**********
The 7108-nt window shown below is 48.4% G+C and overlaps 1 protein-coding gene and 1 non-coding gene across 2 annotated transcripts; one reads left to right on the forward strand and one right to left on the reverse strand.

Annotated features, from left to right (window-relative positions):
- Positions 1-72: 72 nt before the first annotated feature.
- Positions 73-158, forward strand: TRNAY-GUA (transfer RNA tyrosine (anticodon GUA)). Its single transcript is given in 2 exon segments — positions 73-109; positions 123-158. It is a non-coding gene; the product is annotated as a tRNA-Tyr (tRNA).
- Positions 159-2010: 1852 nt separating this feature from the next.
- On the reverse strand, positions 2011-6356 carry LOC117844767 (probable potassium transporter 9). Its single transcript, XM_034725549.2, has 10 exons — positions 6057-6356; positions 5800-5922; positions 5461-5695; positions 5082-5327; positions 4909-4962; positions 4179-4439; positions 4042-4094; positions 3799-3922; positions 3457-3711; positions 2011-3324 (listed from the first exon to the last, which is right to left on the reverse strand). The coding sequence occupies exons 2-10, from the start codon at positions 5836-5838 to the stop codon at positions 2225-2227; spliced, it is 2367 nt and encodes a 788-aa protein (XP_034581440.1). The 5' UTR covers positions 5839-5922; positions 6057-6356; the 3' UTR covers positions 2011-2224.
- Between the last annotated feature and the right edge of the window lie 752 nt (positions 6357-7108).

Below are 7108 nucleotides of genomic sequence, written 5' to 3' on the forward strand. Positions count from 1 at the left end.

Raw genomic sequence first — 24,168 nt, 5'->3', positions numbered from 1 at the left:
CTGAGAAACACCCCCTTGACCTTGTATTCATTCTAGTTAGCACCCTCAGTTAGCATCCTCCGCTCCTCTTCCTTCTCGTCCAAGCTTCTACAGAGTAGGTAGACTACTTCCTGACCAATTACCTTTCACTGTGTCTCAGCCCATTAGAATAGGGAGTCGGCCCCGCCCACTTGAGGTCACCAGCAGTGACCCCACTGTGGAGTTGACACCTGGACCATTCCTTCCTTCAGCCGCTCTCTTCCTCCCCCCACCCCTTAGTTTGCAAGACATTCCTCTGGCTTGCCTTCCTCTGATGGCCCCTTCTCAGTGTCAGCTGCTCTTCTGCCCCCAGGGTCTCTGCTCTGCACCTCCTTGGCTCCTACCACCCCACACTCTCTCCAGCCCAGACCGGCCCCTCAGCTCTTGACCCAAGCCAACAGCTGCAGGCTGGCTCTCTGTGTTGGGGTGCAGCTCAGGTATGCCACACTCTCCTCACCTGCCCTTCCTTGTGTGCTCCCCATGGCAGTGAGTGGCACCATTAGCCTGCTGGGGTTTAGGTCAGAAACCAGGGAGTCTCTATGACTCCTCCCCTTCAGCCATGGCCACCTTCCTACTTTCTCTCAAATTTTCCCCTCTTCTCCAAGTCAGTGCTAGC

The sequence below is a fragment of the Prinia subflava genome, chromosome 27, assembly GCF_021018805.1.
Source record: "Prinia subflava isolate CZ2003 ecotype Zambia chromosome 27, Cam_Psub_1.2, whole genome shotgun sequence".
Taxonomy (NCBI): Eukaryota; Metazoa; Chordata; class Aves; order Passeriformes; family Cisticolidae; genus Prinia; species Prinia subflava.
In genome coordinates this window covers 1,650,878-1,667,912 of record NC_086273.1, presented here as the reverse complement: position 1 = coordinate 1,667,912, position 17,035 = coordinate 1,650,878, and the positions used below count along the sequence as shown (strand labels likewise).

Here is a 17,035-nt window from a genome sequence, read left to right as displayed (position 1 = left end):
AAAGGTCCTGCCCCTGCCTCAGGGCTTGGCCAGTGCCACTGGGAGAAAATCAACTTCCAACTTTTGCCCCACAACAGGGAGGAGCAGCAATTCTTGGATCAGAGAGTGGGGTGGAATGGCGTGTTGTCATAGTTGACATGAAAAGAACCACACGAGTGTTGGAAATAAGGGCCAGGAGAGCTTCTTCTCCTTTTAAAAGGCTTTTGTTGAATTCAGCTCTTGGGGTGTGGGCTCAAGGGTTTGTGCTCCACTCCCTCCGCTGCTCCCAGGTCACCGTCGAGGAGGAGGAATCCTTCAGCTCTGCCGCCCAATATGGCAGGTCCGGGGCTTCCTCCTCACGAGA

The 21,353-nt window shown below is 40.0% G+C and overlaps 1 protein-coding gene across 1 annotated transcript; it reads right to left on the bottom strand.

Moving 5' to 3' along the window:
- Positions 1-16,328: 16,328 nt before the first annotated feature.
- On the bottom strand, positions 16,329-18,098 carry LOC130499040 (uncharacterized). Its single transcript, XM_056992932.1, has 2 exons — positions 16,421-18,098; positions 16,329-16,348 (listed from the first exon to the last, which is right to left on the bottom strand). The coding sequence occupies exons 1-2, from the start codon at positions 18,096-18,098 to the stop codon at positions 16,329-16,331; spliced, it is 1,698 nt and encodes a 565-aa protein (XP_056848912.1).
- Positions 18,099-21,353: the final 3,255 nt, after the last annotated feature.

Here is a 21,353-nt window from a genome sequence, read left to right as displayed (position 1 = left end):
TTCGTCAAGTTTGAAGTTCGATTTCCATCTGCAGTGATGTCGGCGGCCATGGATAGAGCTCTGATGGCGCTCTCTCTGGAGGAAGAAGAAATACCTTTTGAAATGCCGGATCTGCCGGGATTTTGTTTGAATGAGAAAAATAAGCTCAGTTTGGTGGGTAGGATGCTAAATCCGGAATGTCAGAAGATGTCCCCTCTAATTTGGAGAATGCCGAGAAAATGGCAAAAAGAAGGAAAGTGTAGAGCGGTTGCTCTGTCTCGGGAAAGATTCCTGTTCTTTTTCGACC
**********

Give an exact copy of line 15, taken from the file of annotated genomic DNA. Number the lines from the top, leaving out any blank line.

Here is a 17,035-nt window from a genome sequence, read left to right as displayed (position 1 = left end):